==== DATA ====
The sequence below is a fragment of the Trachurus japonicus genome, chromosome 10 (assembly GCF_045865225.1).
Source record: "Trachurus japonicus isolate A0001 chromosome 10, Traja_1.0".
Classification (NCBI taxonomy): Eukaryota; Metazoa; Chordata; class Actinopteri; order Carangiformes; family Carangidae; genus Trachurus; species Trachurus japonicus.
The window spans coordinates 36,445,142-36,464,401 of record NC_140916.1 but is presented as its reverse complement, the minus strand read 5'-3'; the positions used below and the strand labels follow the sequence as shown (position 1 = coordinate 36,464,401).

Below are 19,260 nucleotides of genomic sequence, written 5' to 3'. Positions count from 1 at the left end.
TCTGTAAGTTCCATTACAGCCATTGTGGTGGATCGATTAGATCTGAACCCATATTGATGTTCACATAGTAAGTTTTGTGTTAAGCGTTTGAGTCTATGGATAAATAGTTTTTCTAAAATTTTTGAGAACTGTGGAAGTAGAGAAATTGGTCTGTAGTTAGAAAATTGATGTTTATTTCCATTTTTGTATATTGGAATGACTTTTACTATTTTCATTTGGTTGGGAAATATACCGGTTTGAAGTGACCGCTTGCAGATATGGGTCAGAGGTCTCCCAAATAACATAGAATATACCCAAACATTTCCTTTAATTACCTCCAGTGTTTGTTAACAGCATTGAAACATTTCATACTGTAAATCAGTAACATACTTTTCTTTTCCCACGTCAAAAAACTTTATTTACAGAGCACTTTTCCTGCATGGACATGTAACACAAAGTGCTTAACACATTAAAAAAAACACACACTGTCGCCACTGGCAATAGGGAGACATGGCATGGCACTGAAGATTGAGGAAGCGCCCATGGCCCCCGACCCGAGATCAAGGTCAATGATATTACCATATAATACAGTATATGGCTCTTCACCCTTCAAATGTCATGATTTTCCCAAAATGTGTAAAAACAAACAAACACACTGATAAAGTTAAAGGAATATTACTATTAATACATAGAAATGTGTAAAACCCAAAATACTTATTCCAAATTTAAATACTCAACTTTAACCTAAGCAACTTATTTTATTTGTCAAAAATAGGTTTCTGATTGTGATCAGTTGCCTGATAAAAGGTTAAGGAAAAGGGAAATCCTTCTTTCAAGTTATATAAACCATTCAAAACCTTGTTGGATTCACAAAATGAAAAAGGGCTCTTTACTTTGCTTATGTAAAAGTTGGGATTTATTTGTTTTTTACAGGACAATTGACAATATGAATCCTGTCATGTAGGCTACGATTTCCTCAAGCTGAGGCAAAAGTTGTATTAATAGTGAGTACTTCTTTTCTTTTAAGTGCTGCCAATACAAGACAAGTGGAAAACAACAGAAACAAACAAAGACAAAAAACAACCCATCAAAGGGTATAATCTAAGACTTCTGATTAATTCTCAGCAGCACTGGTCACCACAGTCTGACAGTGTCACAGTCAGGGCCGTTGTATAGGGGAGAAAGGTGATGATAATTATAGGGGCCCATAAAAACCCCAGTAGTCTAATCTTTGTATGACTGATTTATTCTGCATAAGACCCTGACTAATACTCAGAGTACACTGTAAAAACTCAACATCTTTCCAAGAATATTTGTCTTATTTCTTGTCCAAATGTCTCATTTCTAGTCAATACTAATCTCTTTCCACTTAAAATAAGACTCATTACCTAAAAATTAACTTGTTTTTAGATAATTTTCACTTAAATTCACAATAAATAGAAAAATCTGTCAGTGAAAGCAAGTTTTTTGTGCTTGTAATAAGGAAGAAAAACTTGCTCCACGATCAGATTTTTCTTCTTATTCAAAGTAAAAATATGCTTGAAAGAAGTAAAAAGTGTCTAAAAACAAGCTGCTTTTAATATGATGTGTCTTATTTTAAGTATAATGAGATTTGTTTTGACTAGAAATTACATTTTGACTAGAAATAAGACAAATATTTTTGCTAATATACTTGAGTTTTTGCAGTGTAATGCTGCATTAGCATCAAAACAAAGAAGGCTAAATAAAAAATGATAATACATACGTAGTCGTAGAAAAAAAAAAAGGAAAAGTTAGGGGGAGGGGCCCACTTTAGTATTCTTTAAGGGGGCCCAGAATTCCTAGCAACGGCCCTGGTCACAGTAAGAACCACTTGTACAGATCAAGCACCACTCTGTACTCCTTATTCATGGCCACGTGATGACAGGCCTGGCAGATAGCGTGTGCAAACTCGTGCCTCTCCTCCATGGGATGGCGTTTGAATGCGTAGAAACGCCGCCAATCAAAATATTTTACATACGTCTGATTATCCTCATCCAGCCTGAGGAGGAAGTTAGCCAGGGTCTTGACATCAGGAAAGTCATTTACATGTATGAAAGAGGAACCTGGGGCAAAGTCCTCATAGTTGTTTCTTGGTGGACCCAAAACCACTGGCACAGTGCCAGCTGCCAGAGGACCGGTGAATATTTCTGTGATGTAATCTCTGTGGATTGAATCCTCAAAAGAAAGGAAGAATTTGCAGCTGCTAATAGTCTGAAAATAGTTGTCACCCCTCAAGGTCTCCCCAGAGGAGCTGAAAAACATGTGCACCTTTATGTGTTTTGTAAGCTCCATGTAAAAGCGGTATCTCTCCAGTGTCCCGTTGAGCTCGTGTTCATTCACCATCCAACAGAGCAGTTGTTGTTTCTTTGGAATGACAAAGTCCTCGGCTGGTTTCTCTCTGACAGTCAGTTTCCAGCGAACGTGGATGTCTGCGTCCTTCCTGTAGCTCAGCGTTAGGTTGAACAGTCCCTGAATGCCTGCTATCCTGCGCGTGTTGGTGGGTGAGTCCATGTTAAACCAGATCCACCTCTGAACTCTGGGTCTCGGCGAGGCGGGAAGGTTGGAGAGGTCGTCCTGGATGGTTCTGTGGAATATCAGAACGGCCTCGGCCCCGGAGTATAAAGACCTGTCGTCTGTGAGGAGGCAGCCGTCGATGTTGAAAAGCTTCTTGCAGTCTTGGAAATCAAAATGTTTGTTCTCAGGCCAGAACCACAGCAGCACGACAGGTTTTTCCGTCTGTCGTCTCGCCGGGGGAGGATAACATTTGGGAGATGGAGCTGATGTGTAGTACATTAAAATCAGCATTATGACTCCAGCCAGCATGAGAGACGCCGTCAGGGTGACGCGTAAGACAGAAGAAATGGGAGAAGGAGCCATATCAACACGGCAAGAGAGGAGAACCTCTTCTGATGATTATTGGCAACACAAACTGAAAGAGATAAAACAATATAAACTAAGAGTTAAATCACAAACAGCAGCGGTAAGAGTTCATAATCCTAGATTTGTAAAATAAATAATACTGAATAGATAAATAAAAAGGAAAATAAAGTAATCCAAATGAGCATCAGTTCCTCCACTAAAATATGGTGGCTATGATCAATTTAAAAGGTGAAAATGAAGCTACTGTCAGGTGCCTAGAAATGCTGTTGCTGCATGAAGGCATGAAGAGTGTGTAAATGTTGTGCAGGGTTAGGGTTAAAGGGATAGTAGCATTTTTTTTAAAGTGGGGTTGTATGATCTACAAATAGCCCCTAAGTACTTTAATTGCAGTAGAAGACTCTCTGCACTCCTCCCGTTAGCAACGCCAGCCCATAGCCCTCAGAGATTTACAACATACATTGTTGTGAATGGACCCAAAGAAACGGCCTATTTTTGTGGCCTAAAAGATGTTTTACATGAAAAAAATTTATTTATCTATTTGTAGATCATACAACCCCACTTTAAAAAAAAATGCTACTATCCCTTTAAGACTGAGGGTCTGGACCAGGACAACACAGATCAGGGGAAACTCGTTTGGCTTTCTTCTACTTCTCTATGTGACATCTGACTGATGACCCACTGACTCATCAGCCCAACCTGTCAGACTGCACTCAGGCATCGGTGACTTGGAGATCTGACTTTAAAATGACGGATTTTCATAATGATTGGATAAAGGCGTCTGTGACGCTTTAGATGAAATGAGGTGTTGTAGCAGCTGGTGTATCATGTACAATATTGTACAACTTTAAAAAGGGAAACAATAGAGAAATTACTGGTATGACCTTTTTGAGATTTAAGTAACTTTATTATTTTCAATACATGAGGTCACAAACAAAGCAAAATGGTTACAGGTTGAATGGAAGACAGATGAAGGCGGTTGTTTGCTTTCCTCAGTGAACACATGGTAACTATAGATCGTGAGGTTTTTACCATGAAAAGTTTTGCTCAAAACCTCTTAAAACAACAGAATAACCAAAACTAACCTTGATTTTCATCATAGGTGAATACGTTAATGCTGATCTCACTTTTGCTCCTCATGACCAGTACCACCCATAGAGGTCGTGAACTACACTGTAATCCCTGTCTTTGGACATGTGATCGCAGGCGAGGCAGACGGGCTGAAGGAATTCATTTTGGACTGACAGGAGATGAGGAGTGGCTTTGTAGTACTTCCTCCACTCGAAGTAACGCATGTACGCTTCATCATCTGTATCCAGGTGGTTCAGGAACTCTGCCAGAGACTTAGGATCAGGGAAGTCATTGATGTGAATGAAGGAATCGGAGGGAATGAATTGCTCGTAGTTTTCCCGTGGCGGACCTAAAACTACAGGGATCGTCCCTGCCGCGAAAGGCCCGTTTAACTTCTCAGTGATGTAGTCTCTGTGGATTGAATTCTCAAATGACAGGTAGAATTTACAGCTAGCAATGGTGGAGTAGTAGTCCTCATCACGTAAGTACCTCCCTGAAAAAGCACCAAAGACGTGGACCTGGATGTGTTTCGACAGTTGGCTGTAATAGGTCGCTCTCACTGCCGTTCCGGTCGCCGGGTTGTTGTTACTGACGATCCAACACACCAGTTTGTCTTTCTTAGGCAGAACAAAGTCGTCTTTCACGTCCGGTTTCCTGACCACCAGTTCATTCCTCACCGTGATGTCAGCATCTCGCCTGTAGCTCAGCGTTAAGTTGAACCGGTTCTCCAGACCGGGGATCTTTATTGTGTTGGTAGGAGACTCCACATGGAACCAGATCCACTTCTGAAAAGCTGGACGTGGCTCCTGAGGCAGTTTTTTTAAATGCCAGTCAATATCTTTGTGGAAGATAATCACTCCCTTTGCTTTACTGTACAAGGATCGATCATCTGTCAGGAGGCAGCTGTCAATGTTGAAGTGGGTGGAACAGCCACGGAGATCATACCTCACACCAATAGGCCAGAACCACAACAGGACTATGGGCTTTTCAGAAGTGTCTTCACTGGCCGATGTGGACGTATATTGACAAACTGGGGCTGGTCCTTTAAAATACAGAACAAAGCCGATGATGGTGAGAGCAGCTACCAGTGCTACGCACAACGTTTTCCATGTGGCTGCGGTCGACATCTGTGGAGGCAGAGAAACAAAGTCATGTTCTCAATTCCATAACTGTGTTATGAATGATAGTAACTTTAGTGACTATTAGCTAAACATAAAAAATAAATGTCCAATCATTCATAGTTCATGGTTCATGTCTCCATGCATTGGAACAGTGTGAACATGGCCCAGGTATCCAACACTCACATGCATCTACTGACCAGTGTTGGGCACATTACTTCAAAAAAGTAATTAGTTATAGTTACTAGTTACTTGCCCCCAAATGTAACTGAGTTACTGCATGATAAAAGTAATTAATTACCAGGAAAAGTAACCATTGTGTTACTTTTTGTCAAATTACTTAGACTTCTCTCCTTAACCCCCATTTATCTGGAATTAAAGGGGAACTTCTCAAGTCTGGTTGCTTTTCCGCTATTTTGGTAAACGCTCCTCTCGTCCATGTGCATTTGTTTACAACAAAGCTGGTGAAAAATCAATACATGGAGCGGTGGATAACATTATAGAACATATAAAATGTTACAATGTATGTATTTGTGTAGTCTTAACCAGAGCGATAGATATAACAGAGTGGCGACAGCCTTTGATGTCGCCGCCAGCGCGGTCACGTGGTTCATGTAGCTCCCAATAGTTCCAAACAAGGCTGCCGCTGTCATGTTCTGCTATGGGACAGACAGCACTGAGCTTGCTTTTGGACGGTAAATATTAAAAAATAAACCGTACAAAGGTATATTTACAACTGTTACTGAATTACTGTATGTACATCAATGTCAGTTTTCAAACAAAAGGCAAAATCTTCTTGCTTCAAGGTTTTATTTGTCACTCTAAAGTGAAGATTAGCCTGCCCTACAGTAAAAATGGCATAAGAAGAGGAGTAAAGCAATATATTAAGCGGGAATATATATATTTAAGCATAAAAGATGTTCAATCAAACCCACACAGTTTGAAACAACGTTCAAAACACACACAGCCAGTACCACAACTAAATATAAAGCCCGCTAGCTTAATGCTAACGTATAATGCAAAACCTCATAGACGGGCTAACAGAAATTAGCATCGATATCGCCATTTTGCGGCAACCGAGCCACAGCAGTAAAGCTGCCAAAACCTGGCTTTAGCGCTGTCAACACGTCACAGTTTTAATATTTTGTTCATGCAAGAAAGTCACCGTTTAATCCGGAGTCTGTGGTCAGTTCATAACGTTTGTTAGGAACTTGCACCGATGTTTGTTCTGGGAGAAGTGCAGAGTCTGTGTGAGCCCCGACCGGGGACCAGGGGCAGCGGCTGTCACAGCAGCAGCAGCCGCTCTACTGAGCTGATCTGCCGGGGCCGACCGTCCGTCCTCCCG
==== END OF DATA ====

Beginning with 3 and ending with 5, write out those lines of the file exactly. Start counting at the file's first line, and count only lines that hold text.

Classification (NCBI taxonomy): Eukaryota; Metazoa; Chordata; class Actinopteri; order Carangiformes; family Carangidae; genus Trachurus; species Trachurus japonicus.
The window spans coordinates 36,445,142-36,464,401 of record NC_140916.1 but is presented as its reverse complement, the minus strand read 5'-3'; the positions used below and the strand labels follow the sequence as shown (position 1 = coordinate 36,464,401).

Below are 19,260 nucleotides of genomic sequence, written 5' to 3'. Positions count from 1 at the left end.